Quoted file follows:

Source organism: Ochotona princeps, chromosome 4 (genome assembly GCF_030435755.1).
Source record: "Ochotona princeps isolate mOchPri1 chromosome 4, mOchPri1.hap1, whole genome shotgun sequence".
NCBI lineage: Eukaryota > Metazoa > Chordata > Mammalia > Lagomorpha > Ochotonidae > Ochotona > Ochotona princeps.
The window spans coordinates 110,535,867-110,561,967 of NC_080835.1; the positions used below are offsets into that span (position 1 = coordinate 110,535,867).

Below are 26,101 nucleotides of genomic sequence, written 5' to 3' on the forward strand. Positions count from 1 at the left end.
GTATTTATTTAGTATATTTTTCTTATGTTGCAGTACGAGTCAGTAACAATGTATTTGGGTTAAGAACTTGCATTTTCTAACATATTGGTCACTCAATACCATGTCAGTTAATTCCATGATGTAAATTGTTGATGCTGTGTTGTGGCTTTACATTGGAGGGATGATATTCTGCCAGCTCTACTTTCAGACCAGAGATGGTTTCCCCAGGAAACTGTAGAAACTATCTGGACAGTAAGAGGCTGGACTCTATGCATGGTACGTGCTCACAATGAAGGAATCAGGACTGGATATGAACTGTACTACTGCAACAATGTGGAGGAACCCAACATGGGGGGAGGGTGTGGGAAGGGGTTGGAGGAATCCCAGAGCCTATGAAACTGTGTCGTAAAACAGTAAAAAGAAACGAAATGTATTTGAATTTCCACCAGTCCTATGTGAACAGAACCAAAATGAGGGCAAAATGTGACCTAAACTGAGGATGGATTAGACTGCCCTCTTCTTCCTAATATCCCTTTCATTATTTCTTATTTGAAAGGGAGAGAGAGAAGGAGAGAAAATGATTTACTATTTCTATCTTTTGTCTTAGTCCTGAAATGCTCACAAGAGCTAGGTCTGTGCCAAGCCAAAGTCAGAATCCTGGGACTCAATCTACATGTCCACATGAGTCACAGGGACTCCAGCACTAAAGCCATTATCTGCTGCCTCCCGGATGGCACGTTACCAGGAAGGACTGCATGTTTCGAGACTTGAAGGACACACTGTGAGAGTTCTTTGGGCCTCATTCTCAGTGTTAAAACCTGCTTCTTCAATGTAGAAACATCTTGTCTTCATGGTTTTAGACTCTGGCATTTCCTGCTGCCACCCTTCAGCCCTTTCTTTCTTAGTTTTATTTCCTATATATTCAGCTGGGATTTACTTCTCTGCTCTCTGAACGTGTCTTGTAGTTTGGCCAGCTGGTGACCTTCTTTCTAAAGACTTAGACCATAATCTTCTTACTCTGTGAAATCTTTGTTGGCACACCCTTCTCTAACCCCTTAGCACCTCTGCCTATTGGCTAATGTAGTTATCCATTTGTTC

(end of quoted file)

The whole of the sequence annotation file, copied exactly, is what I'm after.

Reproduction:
Source organism: Ochotona princeps, chromosome 4 (genome assembly GCF_030435755.1).
Source record: "Ochotona princeps isolate mOchPri1 chromosome 4, mOchPri1.hap1, whole genome shotgun sequence".
NCBI lineage: Eukaryota > Metazoa > Chordata > Mammalia > Lagomorpha > Ochotonidae > Ochotona > Ochotona princeps.
The window spans coordinates 110,535,867-110,561,967 of NC_080835.1; the positions used below are offsets into that span (position 1 = coordinate 110,535,867).

Below are 26,101 nucleotides of genomic sequence, written 5' to 3' on the forward strand. Positions count from 1 at the left end.
GTATTTATTTAGTATATTTTTCTTATGTTGCAGTACGAGTCAGTAACAATGTATTTGGGTTAAGAACTTGCATTTTCTAACATATTGGTCACTCAATACCATGTCAGTTAATTCCATGATGTAAATTGTTGATGCTGTGTTGTGGCTTTACATTGGAGGGATGATATTCTGCCAGCTCTACTTTCAGACCAGAGATGGTTTCCCCAGGAAACTGTAGAAACTATCTGGACAGTAAGAGGCTGGACTCTATGCATGGTACGTGCTCACAATGAAGGAATCAGGACTGGATATGAACTGTACTACTGCAACAATGTGGAGGAACCCAACATGGGGGGAGGGTGTGGGAAGGGGTTGGAGGAATCCCAGAGCCTATGAAACTGTGTCGTAAAACAGTAAAAAGAAACGAAATGTATTTGAATTTCCACCAGTCCTATGTGAACAGAACCAAAATGAGGGCAAAATGTGACCTAAACTGAGGATGGATTAGACTGCCCTCTTCTTCCTAATATCCCTTTCATTATTTCTTATTTGAAAGGGAGAGAGAGAAGGAGAGAAAATGATTTACTATTTCTATCTTTTGTCTTAGTCCTGAAATGCTCACAAGAGCTAGGTCTGTGCCAAGCCAAAGTCAGAATCCTGGGACTCAATCTACATGTCCACATGAGTCACAGGGACTCCAGCACTAAAGCCATTATCTGCTGCCTCCCGGATGGCACGTTACCAGGAAGGACTGCATGTTTCGAGACTTGAAGGACACACTGTGAGAGTTCTTTGGGCCTCATTCTCAGTGTTAAAACCTGCTTCTTCAATGTAGAAACATCTTGTCTTCATGGTTTTAGACTCTGGCATTTCCTGCTGCCACCCTTCAGCCCTTTCTTTCTTAGTTTTATTTCCTATATATTCAGCTGGGATTTACTTCTCTGCTCTCTGAACGTGTCTTGTAGTTTGGCCAGCTGGTGACCTTCTTTCTAAAGACTTAGACCATAATCTTCTTACTCTGTGAAATCTTTGTTGGCACACCCTTCTCTAACCCCTTAGCACCTCTGCCTATTGGCTAATGTAGTTATCCATTTGTTC